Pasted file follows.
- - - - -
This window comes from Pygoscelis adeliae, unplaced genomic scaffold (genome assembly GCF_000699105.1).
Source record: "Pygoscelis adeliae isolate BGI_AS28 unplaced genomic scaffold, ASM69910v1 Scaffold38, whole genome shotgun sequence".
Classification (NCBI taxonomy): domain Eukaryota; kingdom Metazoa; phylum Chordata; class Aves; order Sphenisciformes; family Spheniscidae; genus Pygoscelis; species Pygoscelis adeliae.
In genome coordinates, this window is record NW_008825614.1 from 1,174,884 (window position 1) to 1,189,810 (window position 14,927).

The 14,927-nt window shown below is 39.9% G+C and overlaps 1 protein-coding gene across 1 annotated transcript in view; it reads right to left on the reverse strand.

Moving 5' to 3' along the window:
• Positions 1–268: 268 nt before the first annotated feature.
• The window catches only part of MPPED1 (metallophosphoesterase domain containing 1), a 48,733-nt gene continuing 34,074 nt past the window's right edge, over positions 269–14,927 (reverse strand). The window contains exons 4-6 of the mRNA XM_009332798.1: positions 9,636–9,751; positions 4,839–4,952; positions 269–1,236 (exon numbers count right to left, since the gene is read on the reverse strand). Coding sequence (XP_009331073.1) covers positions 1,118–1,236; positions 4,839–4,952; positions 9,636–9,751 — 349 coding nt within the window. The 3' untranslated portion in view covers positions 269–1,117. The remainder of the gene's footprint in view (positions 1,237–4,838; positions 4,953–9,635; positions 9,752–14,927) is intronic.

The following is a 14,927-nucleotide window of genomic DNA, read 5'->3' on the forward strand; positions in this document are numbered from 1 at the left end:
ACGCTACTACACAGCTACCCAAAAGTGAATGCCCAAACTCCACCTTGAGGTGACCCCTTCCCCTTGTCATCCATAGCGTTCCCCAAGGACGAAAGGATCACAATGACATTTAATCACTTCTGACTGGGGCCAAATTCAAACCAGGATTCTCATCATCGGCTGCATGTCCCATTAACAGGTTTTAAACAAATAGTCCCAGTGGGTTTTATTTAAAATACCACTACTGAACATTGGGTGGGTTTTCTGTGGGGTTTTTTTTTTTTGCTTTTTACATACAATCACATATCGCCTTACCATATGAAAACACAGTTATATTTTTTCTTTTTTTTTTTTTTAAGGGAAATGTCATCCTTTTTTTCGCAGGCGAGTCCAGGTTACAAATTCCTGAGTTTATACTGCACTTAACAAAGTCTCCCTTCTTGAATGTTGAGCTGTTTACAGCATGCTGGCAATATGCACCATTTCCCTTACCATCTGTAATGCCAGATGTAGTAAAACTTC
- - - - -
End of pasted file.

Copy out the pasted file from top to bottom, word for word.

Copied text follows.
This window comes from Pygoscelis adeliae, unplaced genomic scaffold (genome assembly GCF_000699105.1).
Source record: "Pygoscelis adeliae isolate BGI_AS28 unplaced genomic scaffold, ASM69910v1 Scaffold38, whole genome shotgun sequence".
Classification (NCBI taxonomy): domain Eukaryota; kingdom Metazoa; phylum Chordata; class Aves; order Sphenisciformes; family Spheniscidae; genus Pygoscelis; species Pygoscelis adeliae.
In genome coordinates, this window is record NW_008825614.1 from 1,174,884 (window position 1) to 1,189,810 (window position 14,927).

The 14,927-nt window shown below is 39.9% G+C and overlaps 1 protein-coding gene across 1 annotated transcript in view; it reads right to left on the reverse strand.

Moving 5' to 3' along the window:
• Positions 1–268: 268 nt before the first annotated feature.
• The window catches only part of MPPED1 (metallophosphoesterase domain containing 1), a 48,733-nt gene continuing 34,074 nt past the window's right edge, over positions 269–14,927 (reverse strand). The window contains exons 4-6 of the mRNA XM_009332798.1: positions 9,636–9,751; positions 4,839–4,952; positions 269–1,236 (exon numbers count right to left, since the gene is read on the reverse strand). Coding sequence (XP_009331073.1) covers positions 1,118–1,236; positions 4,839–4,952; positions 9,636–9,751 — 349 coding nt within the window. The 3' untranslated portion in view covers positions 269–1,117. The remainder of the gene's footprint in view (positions 1,237–4,838; positions 4,953–9,635; positions 9,752–14,927) is intronic.

The following is a 14,927-nucleotide window of genomic DNA, read 5'->3' on the forward strand; positions in this document are numbered from 1 at the left end:
ACGCTACTACACAGCTACCCAAAAGTGAATGCCCAAACTCCACCTTGAGGTGACCCCTTCCCCTTGTCATCCATAGCGTTCCCCAAGGACGAAAGGATCACAATGACATTTAATCACTTCTGACTGGGGCCAAATTCAAACCAGGATTCTCATCATCGGCTGCATGTCCCATTAACAGGTTTTAAACAAATAGTCCCAGTGGGTTTTATTTAAAATACCACTACTGAACATTGGGTGGGTTTTCTGTGGGGTTTTTTTTTTTTGCTTTTTACATACAATCACATATCGCCTTACCATATGAAAACACAGTTATATTTTTTCTTTTTTTTTTTTTTAAGGGAAATGTCATCCTTTTTTTCGCAGGCGAGTCCAGGTTACAAATTCCTGAGTTTATACTGCACTTAACAAAGTCTCCCTTCTTGAATGTTGAGCTGTTTACAGCATGCTGGCAATATGCACCATTTCCCTTACCATCTGTAATGCCAGATGTAGTAAAACTTC